This study investigated whether high olive oil consumption and high plasma levels of oleic acid were associated with a lower occurrence of stroke in elderly people. The study included participants aged 65 years and older, with no history of stroke at baseline, from the multicenter prospective Three-City Study. These participants were followed-up for an average of 5.25 years with the focus being incidence of a first fatal or nonfatal ischemic or hemorrhagic stroke. The results suggested that high olive oil consumption and high plasma levels of oleic acid lowered the risk of stroke in the elderly people.
The incidence of cerebrovascular events or strokes in elderly people is on the rise. Studies have shown that olive oil has cardioprotective properties. Greater consumption of olive oil is associated with low risk of myocardial infarction. Mediterranean diet (with its high olive oil intake) is also associated with less risk of cardiovascular diseases and low blood pressure. It is also known that other factors like a well-balanced diet with good intake of fruits and vegetables, and low salt intake with regular exercise, reduce the risk of stroke. This study determines the association of high olive oil consumption with risk of stroke, independent of other dietary habits and risk factors.
- The study was conducted with two samples. The main sample had 7,625 participants, from whom data on olive oil intake were collected through face-to-face interview or through self-questionnaire. The use of olive oil use was classified into three categories – no use, moderate use (when the oil was used for cooking or dressing alone) and intensive use (used for cooking and dressing).
- The secondary sample had 1,245 participants. Fasting blood sample analyses for plasma fatty acids were performed on them and the percentage of oleic acid content among other fatty acids was determined in three tertiles (tertile is any of the two points that divide an ordered distribution into three parts, each containing a third of the population).
- Adjustments were done for sociodemographic and dietary variables, and other risk factors like alcohol use, smoking, antihypertensive therapy, diabetes and physical activity.
- Cox proportional hazard models were used to find out the hazard ratio (HR) and confidence intervals (CI) for stroke in the three types of olive oil users and in the three tertiles of oleic acid proportion.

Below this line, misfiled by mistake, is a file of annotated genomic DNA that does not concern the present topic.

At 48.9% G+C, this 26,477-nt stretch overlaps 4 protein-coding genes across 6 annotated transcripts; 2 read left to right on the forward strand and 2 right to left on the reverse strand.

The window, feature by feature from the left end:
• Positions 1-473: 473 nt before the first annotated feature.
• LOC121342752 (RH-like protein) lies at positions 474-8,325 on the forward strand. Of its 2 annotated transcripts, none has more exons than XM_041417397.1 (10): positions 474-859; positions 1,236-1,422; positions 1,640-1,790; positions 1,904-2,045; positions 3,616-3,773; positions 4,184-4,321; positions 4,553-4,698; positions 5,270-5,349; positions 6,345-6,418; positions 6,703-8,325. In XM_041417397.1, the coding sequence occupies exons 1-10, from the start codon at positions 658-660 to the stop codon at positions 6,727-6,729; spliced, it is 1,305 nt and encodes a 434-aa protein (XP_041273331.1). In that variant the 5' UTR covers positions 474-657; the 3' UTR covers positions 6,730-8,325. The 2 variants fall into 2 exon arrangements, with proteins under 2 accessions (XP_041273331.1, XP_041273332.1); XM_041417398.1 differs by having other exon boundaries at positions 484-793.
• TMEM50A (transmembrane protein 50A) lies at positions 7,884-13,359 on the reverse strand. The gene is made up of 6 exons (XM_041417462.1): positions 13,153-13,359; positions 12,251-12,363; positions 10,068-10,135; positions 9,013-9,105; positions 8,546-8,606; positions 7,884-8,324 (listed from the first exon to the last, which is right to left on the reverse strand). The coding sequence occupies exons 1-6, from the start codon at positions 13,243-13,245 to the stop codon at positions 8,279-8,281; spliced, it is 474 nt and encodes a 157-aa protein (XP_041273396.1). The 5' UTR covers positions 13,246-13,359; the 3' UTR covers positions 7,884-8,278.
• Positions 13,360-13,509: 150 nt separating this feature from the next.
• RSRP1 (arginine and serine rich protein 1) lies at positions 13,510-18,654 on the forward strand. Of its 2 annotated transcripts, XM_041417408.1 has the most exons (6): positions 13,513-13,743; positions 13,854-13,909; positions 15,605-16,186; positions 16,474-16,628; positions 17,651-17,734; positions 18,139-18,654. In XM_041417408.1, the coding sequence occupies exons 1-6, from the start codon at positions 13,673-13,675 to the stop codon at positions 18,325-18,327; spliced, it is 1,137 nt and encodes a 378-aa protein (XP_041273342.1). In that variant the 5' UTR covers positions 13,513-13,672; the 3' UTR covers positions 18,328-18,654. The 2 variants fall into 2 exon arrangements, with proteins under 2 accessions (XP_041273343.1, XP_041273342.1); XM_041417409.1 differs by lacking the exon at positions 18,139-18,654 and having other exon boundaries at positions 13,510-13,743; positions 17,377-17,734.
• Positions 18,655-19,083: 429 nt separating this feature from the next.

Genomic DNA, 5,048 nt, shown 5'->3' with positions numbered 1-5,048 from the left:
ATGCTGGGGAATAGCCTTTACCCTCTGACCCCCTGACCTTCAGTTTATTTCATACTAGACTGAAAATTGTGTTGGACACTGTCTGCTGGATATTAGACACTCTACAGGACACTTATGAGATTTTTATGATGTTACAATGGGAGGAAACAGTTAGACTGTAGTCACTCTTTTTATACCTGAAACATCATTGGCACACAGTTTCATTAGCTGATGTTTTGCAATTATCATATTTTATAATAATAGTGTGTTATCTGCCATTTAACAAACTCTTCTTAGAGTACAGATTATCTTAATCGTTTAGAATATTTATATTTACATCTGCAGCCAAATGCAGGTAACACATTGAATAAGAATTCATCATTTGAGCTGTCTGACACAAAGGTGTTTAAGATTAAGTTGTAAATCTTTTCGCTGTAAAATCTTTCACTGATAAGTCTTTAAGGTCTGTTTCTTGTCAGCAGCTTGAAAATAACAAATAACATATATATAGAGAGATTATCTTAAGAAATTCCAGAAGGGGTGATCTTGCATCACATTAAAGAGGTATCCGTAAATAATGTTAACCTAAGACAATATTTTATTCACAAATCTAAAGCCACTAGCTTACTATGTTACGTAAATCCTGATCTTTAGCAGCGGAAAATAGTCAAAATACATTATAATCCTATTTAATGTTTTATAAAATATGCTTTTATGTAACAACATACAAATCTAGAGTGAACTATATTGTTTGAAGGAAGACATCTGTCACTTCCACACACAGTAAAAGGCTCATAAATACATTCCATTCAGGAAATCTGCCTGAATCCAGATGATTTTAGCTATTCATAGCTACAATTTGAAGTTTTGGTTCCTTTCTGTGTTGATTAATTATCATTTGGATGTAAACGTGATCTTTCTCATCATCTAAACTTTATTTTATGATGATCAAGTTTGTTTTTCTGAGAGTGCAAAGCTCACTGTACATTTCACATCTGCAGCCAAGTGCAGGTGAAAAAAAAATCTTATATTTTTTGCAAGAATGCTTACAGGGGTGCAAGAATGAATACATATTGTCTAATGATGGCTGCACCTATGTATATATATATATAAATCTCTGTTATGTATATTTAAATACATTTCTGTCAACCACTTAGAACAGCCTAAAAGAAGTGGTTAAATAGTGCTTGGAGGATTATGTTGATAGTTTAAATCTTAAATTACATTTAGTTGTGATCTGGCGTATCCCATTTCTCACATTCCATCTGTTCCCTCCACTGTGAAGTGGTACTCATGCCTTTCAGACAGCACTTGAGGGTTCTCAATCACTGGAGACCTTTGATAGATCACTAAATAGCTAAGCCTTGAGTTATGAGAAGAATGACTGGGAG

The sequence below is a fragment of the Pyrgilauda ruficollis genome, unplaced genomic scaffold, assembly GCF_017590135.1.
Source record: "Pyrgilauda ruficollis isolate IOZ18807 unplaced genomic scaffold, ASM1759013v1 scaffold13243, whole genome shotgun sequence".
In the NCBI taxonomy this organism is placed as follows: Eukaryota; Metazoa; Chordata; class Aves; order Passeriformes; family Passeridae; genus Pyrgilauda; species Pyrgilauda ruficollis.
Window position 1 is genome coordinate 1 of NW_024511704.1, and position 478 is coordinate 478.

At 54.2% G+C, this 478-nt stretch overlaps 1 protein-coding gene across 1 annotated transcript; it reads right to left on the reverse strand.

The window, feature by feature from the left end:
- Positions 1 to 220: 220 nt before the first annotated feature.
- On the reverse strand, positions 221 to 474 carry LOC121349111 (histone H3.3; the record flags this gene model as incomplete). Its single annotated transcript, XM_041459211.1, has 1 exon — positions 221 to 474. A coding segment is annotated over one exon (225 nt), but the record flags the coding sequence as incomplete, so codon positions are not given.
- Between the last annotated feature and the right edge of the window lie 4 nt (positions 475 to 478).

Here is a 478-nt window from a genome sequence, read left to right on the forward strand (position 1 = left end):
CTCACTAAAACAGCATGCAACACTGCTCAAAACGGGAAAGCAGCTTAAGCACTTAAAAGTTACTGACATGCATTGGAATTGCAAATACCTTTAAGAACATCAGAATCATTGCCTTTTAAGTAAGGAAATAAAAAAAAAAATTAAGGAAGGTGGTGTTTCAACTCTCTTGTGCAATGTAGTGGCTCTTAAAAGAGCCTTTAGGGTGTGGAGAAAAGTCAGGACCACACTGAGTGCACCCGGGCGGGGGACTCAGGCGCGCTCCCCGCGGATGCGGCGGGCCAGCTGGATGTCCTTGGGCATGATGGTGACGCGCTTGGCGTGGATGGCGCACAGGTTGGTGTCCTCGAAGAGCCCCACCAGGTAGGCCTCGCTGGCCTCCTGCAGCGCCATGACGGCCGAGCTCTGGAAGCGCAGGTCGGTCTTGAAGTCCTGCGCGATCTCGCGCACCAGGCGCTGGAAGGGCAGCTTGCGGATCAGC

- In the main sample, 148 strokes (115 ischemic, 28 hemorrhagic and 5 of undetermined cause) occurred. When compared with nonusers of olive oil, intensive users of olive oil had a 41 percent lower risk of experiencing stroke with a HR of 0.59 (95 percent CI: 0.37-0.94).
- In the secondary sample, 27 strokes (20 ischemic and 7 hemorrhagic) occurred. Participants with higher levels of oleic acid had a 73-75 percent reduction of stroke risk.
- In both the samples, the observed trend of low incidence of strokes was statistically significant for ischemic stroke.
Although this study was well designed with a large sample size and low attrition, it had some limitations. Plasma oleic acid could be derived from other dietary sources like butter and geese or duck fat; hence, its use as an indirect marker of olive oil intake is questionable. The diagnosis of stroke was based on self-reporting; there is a possibility of having missed out some strokes. The low number of cases for hemorrhagic stroke as compared to ischemic stroke limits the study power.
People who used olive oil intensively had less chance of having a stroke, as compared to those who never used olive oil. These results, therefore, suggest that olive oil plays a protective role and helps prevent stroke in elderly people. The ingredients of olive oil, including oleic acid and polyphenols, help in blood pressure reduction, lipid profile improvement, and improvement of oxidative vascular damage and endothelial function, thus helping stroke prevention. Along with the other important factors, high olive oil intake can also be suggested for elderly people, to prevent the occurrence of stroke.
For More Information:
Olive Oil Consumption, Plasma Oleic Acid, and Stroke Incidence: The Three-City Study
Publication Journal: Neurology, June 2011
By C. Samieri, PhD; C. Féart, PhD
From the Research Center INSERM, Bordeaux, France
*FYI Living Lab Reports Are Summaries of the Original Research.